By sequencing the genome, the researchers demonstrate that Aboriginal Australians descend directly from an early human expansion into Asia that took place some 70,000 years ago, at least 24,000 years before the population movements that gave rise to present-day Europeans and Asians. The results imply that modern day Aboriginal Australians are in fact the direct descendents of the first people who arrived in Australia as early as 50,000 years ago.

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DNA Study Suggests Asia Was Settled in Multiple Waves of Migration PDF Print E-mail
Friday, 23 September 2011 20:18
An international team of researchers studying DNA patterns from modern and archaic humans has uncovered new clues about the movement and intermixing of populations more than 40,000 years ago in Asia.
 

Using state-of-the-art genome analysis methods, scientists from Harvard Medical School and the Max Planck Institute for Evolutionary Anthropology in Leipzig, Germany, have found that Denisovans -- a recently identified group of archaic humans whose DNA was extracted last year from a finger bone excavated in Siberia -- contributed DNA not just to present-day New Guineans, but also to aboriginal Australian and Philippine populations.

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Using Human Genomes to Illuminate the Mysteries of Early Human History PDF Print E-mail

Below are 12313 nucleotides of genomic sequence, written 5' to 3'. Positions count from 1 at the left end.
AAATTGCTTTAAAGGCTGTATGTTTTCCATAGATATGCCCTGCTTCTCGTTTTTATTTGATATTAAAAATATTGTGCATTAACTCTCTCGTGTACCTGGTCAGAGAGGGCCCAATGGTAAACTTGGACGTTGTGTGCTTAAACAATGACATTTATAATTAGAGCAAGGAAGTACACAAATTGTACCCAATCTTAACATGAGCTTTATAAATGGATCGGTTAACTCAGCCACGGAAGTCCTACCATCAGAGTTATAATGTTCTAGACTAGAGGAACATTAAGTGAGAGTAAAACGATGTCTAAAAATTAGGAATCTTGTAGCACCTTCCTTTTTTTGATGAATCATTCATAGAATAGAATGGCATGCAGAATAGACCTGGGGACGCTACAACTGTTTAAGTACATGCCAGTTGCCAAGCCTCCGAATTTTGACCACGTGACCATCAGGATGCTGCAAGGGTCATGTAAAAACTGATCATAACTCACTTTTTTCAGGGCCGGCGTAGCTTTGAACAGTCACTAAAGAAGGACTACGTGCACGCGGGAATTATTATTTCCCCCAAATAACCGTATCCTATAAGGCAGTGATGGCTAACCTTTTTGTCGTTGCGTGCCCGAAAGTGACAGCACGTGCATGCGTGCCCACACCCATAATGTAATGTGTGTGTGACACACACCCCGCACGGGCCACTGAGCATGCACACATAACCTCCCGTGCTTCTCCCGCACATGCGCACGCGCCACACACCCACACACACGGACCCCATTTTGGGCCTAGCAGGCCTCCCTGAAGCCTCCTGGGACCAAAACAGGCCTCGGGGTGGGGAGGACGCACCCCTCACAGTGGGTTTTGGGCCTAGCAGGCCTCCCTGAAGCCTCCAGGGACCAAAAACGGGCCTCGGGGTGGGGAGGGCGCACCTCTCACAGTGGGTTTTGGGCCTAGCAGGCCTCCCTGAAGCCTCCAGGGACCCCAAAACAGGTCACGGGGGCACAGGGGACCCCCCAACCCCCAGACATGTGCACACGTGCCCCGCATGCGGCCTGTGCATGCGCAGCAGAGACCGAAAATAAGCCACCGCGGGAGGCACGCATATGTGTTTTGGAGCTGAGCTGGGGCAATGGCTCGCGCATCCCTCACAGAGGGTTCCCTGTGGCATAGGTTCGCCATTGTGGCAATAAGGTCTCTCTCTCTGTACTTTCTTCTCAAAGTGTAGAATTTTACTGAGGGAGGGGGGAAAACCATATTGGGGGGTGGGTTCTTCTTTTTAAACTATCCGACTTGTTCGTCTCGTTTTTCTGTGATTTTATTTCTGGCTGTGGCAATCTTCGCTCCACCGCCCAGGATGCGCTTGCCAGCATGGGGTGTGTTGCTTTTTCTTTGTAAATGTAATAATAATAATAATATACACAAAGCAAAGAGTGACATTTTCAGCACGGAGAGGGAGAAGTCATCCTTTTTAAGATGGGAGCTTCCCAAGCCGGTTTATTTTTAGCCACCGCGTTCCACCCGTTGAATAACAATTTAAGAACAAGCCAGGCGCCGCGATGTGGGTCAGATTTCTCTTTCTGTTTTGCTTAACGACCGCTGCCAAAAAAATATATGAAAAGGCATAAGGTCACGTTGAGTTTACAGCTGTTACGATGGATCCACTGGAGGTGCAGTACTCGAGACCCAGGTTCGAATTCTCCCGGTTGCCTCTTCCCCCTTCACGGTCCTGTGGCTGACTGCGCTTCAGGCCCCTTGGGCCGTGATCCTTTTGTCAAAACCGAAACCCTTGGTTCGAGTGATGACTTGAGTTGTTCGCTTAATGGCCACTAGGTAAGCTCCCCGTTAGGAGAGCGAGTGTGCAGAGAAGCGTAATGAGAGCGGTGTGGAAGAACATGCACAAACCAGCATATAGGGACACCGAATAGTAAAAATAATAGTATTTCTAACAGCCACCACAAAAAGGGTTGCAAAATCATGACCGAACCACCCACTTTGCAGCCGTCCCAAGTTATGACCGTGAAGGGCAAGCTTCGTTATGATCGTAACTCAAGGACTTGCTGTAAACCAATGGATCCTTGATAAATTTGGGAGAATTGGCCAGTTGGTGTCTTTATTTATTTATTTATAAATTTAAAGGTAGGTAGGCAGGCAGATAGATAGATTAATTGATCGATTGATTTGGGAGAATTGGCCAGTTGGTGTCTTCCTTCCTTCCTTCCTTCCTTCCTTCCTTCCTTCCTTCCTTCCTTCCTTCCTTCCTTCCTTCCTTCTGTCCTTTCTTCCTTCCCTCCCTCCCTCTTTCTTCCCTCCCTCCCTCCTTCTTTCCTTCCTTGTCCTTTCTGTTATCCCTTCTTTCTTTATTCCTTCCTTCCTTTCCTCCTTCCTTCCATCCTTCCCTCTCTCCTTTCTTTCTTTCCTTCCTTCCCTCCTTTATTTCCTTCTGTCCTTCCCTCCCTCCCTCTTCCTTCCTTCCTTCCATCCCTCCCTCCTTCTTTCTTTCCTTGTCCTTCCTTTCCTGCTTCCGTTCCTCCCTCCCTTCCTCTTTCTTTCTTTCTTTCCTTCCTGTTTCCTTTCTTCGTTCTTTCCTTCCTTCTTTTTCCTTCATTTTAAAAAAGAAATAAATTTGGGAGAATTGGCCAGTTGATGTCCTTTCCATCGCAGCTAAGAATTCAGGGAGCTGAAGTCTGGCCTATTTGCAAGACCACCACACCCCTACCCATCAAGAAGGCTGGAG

Friday, 23 September 2011 20:14
Cornell researchers have developed new statistical methods based on the complete genome sequences of people alive today to shed light on events at the dawn of human history.
 

They applied their methods to the genomes of individuals of East Asian, European, and western and southern African descent. They analyzed only six genomes, but made use of the fact that these genomes contain traces of genetic material from thousands of human ancestors, which have been assembled into new combinations over the millennia by genetic recombination.

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Primitive Birds Shared Dinosaurs' Fate PDF Print E-mail
Wednesday, 21 September 2011 20:10
A new study puts an end to the longstanding debate about how archaic birds went extinct, suggesting they were virtually wiped out by the same meteorite impact that put an end to dinosaurs 65 million years ago.
 

For decades, scientists have debated whether birds from the Cretaceous period -- which are very different from today's modern bird species -- died out slowly or were killed suddenly by the Chicxulub meteorite. The uncertainty was due in part to the fact that very few fossil birds from the end of this era have been discovered.

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NASA's WISE Raises Doubt About Asteroid Family Believed Responsible for Dinosaur Extinction PDF Print E-mail
Wednesday, 21 September 2011 20:05
Observations from NASA's Wide-field Infrared Survey Explorer (WISE) mission indicate the family of asteroids some believed was responsible for the demise of the dinosaurs is not likely the culprit, keeping open the case on one of Earth's greatest mysteries.
 

While scientists are confident a large asteroid crashed into Earth approximately 65 million years ago, leading to the extinction of dinosaurs and some other life forms on our planet, they do not know exactly where the asteroid came from or how it made its way to Earth. A 2007 study using visible-light data from ground-based telescopes first suggested the remnant of a huge asteroid, known as Baptistina, as a possible suspect.

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UF study names new ancient crocodile relative from the land of Titanoboa PDF Print E-mail
Monday, 19 September 2011 19:16

Did an ancient crocodile relative give the world's largest snake a run for its money?